While You Weren’t Looking: 5 stories you may have missed while sexual harassment roiled DC
Stories you may have missed this week Getty Images

While You Weren’t Looking: 5 stories you may have missed while sexual harassment roiled DC

Three members of Congress announced their resignations this week amid a spate of sexual harassment allegations — which has become an ongoing scandal that for weeks has been at the forefront of national news.

While the country was watching and waiting to see who would be the latest elected official to be taken down by sexual harassment, a number of other important stories, with wide implications for everyone, largely flew under the radar. Here’s a look back.

Trump administration diminishes baggage fee transparency

Airlines are not required to disclose baggage fees until consumers enter the ticket-buying process.
Airlines are not required to disclose baggage fees until consumers enter the ticket-buying process. Scott Olson/Getty Images

In a move that could impact thousands of travelers, the Department of Transportation revoked two proposed Obama-era rules that would require airlines to disclose baggage fees at the start of the ticket-buying process, the Associated Press reported Thursday.

While airlines must make their baggage fees public, they aren’t required to disclose the cost until consumers enter the ticket-buying process.

Consumer groups say the proposed rule would have made the fees more transparent. Democrats condemned the department’s move.

“Unbelievable,” Sen. Richard Blumenthal (D-Conn.) tweeted. “Pulling the plug on rules that would ensure airlines are open and honest about bag fees and other charges is about as anti-consumer as it gets. The Trump admin’s reckless reversal is a gift for the airlines’ bottom line — and a slap in the face for travelers who deserve clarity when buying a ticket.”

Trump drastically reduced the size of protected land in two national monuments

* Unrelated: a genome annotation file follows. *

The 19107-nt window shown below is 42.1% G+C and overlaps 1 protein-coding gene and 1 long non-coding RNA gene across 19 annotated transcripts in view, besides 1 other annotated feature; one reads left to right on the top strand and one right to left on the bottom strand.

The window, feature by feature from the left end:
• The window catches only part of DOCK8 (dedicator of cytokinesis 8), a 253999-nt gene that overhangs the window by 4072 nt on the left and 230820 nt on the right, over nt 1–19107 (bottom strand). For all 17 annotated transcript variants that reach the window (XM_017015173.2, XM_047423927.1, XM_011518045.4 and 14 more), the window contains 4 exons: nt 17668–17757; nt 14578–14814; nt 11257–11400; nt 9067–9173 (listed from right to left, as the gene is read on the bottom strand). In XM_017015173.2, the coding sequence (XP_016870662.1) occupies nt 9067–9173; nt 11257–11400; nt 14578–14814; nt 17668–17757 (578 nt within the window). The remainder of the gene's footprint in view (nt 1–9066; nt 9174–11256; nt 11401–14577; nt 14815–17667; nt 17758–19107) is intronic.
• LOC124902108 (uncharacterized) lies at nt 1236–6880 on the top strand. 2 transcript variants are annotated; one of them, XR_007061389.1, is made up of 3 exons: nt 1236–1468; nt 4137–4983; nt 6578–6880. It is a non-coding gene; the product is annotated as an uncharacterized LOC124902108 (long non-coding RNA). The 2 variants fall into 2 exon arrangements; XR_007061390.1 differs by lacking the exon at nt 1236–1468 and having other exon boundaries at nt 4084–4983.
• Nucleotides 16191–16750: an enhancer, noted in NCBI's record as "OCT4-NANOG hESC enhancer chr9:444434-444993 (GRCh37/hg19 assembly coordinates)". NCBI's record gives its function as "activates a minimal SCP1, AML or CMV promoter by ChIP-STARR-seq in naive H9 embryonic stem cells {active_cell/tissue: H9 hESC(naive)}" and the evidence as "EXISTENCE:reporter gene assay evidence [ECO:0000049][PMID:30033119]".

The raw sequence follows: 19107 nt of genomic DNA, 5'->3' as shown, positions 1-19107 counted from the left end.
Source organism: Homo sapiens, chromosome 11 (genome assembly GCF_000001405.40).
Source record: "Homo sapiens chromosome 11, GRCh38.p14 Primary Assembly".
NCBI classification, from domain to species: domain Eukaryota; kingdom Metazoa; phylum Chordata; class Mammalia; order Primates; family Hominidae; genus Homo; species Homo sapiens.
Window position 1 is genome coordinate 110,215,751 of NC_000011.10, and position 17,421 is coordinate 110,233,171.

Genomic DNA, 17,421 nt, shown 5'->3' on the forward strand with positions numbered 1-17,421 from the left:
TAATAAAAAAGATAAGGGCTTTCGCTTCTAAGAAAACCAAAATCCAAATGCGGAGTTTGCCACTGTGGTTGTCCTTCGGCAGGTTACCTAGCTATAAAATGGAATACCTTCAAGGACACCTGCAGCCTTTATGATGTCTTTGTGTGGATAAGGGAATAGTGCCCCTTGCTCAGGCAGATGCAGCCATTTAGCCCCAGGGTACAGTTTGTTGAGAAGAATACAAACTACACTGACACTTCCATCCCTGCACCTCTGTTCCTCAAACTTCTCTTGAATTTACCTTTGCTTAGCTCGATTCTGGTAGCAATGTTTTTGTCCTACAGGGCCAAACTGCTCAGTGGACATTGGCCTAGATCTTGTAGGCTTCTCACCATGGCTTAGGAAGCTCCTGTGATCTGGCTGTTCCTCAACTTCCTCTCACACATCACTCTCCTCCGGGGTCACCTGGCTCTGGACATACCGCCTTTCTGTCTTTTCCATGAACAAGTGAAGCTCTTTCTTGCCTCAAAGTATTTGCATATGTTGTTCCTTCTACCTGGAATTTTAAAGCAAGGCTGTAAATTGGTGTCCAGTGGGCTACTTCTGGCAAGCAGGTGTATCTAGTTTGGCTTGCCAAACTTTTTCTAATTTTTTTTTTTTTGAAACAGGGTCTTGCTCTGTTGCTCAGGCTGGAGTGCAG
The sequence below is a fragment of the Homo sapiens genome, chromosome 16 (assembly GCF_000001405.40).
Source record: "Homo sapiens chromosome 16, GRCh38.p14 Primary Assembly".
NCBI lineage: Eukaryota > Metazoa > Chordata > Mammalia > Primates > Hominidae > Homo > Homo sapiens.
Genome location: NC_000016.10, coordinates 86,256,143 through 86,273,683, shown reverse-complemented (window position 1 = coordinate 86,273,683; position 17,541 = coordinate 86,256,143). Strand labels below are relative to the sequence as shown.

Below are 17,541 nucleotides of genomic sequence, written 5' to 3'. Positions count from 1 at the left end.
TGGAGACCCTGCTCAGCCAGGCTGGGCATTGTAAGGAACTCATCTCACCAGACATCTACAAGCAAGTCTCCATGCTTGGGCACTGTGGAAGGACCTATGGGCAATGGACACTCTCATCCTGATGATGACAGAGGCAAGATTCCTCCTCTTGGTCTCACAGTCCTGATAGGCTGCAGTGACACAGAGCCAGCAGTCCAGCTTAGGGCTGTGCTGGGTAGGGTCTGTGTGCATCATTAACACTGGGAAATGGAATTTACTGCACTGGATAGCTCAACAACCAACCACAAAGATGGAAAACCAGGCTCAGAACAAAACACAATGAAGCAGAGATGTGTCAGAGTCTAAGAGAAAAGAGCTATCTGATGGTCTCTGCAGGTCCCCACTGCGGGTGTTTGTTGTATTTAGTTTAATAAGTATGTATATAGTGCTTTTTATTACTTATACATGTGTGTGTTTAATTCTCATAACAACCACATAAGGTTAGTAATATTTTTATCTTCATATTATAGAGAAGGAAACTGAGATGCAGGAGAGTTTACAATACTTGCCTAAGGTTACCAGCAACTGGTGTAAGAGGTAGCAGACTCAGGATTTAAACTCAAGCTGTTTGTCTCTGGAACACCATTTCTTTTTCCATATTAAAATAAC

The tree lined Escalante River runs by sandstone cliffs in the Grand Staircase-Escalante National Monument.
The tree lined Escalante River runs by sandstone cliffs in the Grand Staircase-Escalante National Monument. George Frey/Getty Images

President Donald Trump announced Monday the largest reduction in federally protected land in U.S. history, slashing the size of two national monuments in Utah by 2 million acres.

Trump cut the size of the Bears Ears National Monument by 85%, and Grand Staircase-Escalante by nearly half.

Environmentalists and tribal groups fear that cutting the size of the monuments will open them up to commercial activities such as mining and drilling. This could put the monuments at risk.

Some Native American tribes and environmental groups have already filed suit, saying Trump’s decision violates the Antiquities Act of 1906.

“The president was plainly aware that he lacked the authority to revoke a monument and is thus transparently attempting to evade that strict limitation by purporting to reduce it but, as described herein, the president’s action must be viewed as a revocation, particularly with respect to all objects not included in the two ‘new’ monuments,” the lawsuit says.

Trump justified the decision by saying he gave the land back to the state, which he says knows best how to conserve it.

“The families and communities of Utah know and love this land the best, and you know the best how to take care of your land,” Trump said in a speech announcing the decision. “You know how to protect it. And you know best how to conserve this land for many, many generations to come.”